Churches should not do anything that makes in unecessarily difficult for people who are turning to God. As Acts 15:19 says:
Therefore I judge that we should not trouble those from among the Gentiles who are turning to God (Act 15:19 NKJV)

In chapter 8, Andy shared a grim story from the life of Steve Jobs as told in Steve's biography volume written by Walter Isaacson. As a young boy, Steve Jobs attended a Lutheran church with his parents. At age 13, he asked the pastor, "If I raise my finger, will God know which one I'm going to raise even before I do it?" The pastor answered, "Yes, God knows everything." Jobs then pulled out a Life magazine cover depicting starving children in Biafra and asked his pastor, "Does God know about this and what's going to happen to those children?" The well-intentioned pastor answered, "Steve, I know you don't understand, but yes, God knows about that." Jobs declared that he didn't want to worship such a God, walked out of the church, and never went back.  Andy said that how our interpretation of the events around us shape our next course of action and how simplistic answers can turn away people from God.

Chapter 12 contains some interesting stories demonstrating how we had been barking at the wrong tree from time to time. Every innovation has an expiration date. At some point, new isn't new anymore, regardless of what the package says. Eventually, new new feel like yesterday's news. Bread is not the only thing that gets stale over time. Every new and innovative approach to ministry has an expiration date as well. Every single one. Nothing is irrestible or relevant forever. The danger is: some churches have not seen a new idea in decades. Oddly enough, these are often the churches that are most resistant to change. In other words, everything that is currently in place began as a challenge to the status quo in a previous generation. What's ugly now was beautiful then. What feels like irrelevant now was cutting edge once upon a time.

For example, once a upon a time, the only musical instruments considered appropriate for church were the piano and organ. Drums were "worldly." Electric guitars were "satan's instrument." Even preachers had to preach an entire message on whether it was ok to clap in church" ok to peach during Sunday evening service but not during morning service, or what? New ideas are generally considered bad ideas. Then they become normative. Then, eventually they are yesterday's news. Nothing is new or innovative forever. Your best idea, the one that other churches emulate and take credit for, will eventually become obsolete. We are foolish to assume our ideas are transgenerational. However, the way things are done at your church is so deeply ingrained that often you will meet resistance at every turn. Andy further elaborated this issue in the following chapter on mission versus model. The changes people resist are changes associated with way ministry is done, the model the church has adopted. Unfortunately, because the model defines the church, more than anything, the model determines the status quo. "This is how we do it here. This is who we are." Over time, churches fall in love with their models. But models are meant to be a means to an end. Models are created to support the mission of the church. And one of the primary reasons churches are empty is because church leaders love their models more than they love people.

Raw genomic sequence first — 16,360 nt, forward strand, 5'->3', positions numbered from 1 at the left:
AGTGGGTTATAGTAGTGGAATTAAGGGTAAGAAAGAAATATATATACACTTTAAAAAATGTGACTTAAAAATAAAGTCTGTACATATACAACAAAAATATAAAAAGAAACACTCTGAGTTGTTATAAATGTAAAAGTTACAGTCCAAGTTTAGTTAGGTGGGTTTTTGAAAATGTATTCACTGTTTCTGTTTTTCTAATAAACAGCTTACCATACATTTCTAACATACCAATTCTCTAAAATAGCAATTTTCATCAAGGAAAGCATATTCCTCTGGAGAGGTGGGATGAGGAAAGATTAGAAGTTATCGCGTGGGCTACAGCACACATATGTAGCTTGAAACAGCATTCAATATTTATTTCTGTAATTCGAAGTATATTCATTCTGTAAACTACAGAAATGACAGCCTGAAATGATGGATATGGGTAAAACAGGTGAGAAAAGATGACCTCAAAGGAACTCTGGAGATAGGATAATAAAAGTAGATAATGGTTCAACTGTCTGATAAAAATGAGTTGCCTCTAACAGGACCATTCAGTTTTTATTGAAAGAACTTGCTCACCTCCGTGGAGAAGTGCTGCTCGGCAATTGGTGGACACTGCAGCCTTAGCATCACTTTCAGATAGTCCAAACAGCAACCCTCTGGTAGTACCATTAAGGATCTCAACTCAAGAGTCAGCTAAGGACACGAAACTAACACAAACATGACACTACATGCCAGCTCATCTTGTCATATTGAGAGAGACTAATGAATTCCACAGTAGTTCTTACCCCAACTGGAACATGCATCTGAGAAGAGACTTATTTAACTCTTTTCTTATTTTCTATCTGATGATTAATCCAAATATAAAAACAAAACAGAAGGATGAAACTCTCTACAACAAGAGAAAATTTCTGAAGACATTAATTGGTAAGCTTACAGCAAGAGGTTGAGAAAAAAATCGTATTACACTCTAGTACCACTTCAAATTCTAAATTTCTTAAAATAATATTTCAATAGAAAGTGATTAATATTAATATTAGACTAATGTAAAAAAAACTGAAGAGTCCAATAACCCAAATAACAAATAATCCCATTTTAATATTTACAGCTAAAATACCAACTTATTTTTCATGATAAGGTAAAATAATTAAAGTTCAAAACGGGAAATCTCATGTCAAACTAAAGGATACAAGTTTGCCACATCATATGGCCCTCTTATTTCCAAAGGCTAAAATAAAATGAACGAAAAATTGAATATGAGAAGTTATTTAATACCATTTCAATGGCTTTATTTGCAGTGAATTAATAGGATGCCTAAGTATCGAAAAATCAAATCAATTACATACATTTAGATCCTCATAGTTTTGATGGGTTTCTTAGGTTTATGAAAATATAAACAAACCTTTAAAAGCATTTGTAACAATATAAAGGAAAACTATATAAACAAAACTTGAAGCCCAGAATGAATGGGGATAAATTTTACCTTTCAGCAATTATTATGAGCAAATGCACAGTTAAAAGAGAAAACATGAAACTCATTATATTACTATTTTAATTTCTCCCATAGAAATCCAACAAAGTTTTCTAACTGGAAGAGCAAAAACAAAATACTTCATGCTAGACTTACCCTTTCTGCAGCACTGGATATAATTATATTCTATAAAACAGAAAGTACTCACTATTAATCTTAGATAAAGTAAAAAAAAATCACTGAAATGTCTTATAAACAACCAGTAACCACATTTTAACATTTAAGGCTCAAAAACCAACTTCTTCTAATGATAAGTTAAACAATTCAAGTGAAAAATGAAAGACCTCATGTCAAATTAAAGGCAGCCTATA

In chapter 14, he lists a series of questions that all of us should ask from time to time to provoke us in the way we do church (pages 302-04). One of the quotes that I like very much is in this chapter is this:
"If you want to know what people mean by what they say, watch what they do. Actions not only speak louder than words, they interpret an individual's words."
In the final paragraph of this chapter, he quoted another quote from Craig Groeschel:

"To reach people no one else is reaching, we must do things no one else is doing."
In the closing chapter, Andy shared an interesting story on the parable of the credit card.